Testing rate and contact tracing key to successful re-opening of Ontario

TORONTO, May 21, 2020 – Enhanced testing and contact tracing for the coronavirus in Ontario could allow physical distancing measures to be relaxed, while keeping the reproduction ratio under one and preventing a second wave of infections, says corresponding author of a new modelling study Distinguished Research Professor Jianhong Wu of York University’s Faculty of Science.

The de-escalation would include three phases – a re-opening of workplaces, a resumption of public events and activities, followed by the opening of schools. The researchers modelled the requirement for testing, contact tracing and quarantine for each phase.

To be successful in the first two phases, the current time for diagnosis needs to be maintained and almost 60 per cent of exposed contacts would have to be traced, quarantined and isolated. Although, if some level of social distancing is maintained, that could counter any decrease in quarantining.

In the third phase, the researchers found that 70 per cent of exposed contacts would need to be isolated to avoid a rebound, a value they say is unrealistic. The use of masks and personal protective equipment during de-escalation, however, could be an important tool in helping to prevent a rebound.

“Our analysis can help inform public health and policy makers on best future actions and interventions to control the outbreak while relaxing physical distancing,” says Wu.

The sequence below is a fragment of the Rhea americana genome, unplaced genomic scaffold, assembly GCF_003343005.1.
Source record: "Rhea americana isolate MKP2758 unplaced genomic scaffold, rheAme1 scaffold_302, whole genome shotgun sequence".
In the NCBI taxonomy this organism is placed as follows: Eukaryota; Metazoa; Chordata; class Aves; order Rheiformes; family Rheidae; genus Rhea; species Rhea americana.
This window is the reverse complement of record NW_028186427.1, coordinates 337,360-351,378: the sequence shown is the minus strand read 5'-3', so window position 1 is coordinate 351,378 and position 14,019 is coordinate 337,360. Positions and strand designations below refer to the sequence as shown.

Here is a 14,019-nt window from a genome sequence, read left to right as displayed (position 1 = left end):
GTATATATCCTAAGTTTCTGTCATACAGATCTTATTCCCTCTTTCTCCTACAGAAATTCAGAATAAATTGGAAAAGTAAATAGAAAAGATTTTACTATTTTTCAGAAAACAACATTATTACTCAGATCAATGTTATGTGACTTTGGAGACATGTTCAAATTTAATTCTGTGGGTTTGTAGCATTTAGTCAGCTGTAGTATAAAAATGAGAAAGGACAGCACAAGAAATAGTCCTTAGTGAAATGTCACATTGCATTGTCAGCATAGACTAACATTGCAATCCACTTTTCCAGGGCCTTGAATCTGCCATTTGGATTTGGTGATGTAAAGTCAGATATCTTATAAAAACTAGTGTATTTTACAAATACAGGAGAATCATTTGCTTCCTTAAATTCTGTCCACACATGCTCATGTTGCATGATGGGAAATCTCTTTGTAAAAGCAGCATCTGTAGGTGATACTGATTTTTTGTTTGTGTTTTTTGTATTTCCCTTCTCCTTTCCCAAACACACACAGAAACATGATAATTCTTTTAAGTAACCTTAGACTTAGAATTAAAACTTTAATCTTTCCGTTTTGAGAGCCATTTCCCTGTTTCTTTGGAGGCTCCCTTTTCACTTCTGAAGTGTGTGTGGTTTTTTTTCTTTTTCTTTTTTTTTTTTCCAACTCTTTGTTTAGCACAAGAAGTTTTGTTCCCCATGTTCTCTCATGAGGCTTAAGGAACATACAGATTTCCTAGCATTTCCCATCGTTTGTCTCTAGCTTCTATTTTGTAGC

The researchers looked at different possibilities and scenarios involving de-escalation of the current physical distancing and isolation rules for all of Canada, but particularly in Ontario. The province closed schools on March 14 and declared a state of emergency on March 17 with the closure of non-essential workplaces as of March 24.

The study estimated the effectiveness of interventions in terms of contact rate, probability of transmission per contact, detection rate, and proportion of isolated contacts. They concluded that a feasible de-escalation approach is to reverse the steps taken that led to most workplace and school closures.

In the future, the researchers say a transmission model involving age-specific contact mixing could be used to determine logistic implementations of a wider range of de-escalation strategies that would be dependent on a person’s age and the setting, whether a school, workplace, the home or community.

The research was published in the journal Biology.

Find out more about how York University is creating positive change in the COVID-19 pandemic here.

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Sandra McLean, York University Media Relations, 416-272-6317, sandramc@yorku.ca